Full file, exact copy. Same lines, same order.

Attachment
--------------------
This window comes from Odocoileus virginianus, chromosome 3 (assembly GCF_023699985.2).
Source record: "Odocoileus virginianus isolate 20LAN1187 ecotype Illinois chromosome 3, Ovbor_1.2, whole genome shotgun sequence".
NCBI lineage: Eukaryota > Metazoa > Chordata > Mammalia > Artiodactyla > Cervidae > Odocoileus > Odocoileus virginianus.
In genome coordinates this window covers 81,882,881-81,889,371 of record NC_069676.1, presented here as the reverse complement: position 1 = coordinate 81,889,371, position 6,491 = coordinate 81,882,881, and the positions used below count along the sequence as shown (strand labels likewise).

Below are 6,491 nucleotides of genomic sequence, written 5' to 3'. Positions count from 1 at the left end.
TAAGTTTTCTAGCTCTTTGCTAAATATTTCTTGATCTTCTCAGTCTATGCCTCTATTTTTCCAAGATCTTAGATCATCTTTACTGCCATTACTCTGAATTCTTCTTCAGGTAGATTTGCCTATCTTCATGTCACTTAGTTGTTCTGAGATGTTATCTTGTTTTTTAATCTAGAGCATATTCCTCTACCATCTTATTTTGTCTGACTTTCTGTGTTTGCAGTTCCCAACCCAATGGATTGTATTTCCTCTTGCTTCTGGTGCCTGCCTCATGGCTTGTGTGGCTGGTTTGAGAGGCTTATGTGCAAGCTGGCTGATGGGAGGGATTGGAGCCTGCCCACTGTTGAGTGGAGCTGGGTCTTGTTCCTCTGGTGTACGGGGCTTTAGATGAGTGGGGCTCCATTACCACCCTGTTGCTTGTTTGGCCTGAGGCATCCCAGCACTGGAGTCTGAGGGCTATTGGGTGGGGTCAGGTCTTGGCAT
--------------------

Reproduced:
This window comes from Odocoileus virginianus, chromosome 3 (assembly GCF_023699985.2).
Source record: "Odocoileus virginianus isolate 20LAN1187 ecotype Illinois chromosome 3, Ovbor_1.2, whole genome shotgun sequence".
NCBI lineage: Eukaryota > Metazoa > Chordata > Mammalia > Artiodactyla > Cervidae > Odocoileus > Odocoileus virginianus.
In genome coordinates this window covers 81,882,881-81,889,371 of record NC_069676.1, presented here as the reverse complement: position 1 = coordinate 81,889,371, position 6,491 = coordinate 81,882,881, and the positions used below count along the sequence as shown (strand labels likewise).

Below are 6,491 nucleotides of genomic sequence, written 5' to 3'. Positions count from 1 at the left end.
TAAGTTTTCTAGCTCTTTGCTAAATATTTCTTGATCTTCTCAGTCTATGCCTCTATTTTTCCAAGATCTTAGATCATCTTTACTGCCATTACTCTGAATTCTTCTTCAGGTAGATTTGCCTATCTTCATGTCACTTAGTTGTTCTGAGATGTTATCTTGTTTTTTAATCTAGAGCATATTCCTCTACCATCTTATTTTGTCTGACTTTCTGTGTTTGCAGTTCCCAACCCAATGGATTGTATTTCCTCTTGCTTCTGGTGCCTGCCTCATGGCTTGTGTGGCTGGTTTGAGAGGCTTATGTGCAAGCTGGCTGATGGGAGGGATTGGAGCCTGCCCACTGTTGAGTGGAGCTGGGTCTTGTTCCTCTGGTGTACGGGGCTTTAGATGAGTGGGGCTCCATTACCACCCTGTTGCTTGTTTGGCCTGAGGCATCCCAGCACTGGAGTCTGAGGGCTATTGGGTGGGGTCAGGTCTTGGCAT